Video of Speech:

Text of Speech:

On March 17. 2003 when Bush delivered his “Ultimatum to Iraq” America’s wounds from 9/11 were two years fresh. Fear of another terrorist attack and the stability of the Middle East were still of prime concern. A poll conducted in January 2003, two months before the war began, shed light on the fact that 50% public viewed an invasion of Iraq to be part of the ‘War on Terrorism” (Gallup). It is clear throughout the speech that Bush caters to such an understanding and uses it as the primary premise of grounds for American involvement in Iraq. For example Bush makes the claim early on in his speech that:

“The regime (in control of Iraq) has a history of reckless aggression in the Middle East. It has a deep hatred of America and our friends. And it has aided, trained and harbored terrorists, including operatives of al Qaeda.”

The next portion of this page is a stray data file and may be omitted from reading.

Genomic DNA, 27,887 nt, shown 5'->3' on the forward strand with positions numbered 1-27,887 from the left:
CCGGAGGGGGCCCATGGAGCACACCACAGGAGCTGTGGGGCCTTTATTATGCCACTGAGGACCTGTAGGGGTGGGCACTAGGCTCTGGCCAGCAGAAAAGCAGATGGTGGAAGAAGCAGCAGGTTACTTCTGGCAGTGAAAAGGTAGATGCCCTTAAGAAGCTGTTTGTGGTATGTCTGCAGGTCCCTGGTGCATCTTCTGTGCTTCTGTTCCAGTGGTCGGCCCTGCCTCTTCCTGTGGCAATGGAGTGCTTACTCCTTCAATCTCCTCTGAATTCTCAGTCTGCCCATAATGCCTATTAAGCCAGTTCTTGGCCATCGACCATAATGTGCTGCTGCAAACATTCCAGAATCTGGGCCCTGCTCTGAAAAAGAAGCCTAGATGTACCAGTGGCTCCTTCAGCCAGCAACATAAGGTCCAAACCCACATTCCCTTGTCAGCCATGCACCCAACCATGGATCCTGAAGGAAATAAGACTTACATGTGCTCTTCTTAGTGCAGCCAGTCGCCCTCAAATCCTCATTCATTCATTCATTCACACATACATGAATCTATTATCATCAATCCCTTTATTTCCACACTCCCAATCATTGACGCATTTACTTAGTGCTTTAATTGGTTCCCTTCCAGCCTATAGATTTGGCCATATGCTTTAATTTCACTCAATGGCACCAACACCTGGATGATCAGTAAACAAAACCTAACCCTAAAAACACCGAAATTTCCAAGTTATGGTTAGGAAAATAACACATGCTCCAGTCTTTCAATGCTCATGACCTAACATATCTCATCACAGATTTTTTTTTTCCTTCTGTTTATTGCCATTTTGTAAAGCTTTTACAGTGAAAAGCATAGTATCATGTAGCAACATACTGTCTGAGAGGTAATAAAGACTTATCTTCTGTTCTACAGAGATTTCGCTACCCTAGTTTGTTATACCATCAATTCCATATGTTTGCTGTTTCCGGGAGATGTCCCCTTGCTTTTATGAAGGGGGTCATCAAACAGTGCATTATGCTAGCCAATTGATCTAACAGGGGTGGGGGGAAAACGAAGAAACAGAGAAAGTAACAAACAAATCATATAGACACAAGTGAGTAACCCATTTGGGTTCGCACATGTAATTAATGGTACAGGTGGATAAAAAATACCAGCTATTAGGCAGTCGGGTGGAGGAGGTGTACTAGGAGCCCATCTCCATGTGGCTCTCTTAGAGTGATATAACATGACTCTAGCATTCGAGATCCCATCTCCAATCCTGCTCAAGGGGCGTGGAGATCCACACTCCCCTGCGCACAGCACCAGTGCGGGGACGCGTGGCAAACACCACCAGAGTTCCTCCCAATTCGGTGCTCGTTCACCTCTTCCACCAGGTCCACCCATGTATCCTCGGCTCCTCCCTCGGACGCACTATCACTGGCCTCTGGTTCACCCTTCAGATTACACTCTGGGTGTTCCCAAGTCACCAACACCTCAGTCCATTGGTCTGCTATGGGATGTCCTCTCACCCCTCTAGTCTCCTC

By connecting Iraq and Al-Qaeda, though from a contemporary standpoint is questionable, Bush was able to appeal to American emotions on security concerns of terrorism in the post 9/11 era. He establishes Iraq as a threat by saying that they have strong relationships with terror organizations. Yet he does not end his argument there. He continues on saying:

“The danger is clear: using chemical, biological or, one day, nuclear weapons, obtained with the help of Iraq, the terrorists could fulfill their stated ambitions and kill thousands or hundreds of thousands of innocent people in our country, or any other.”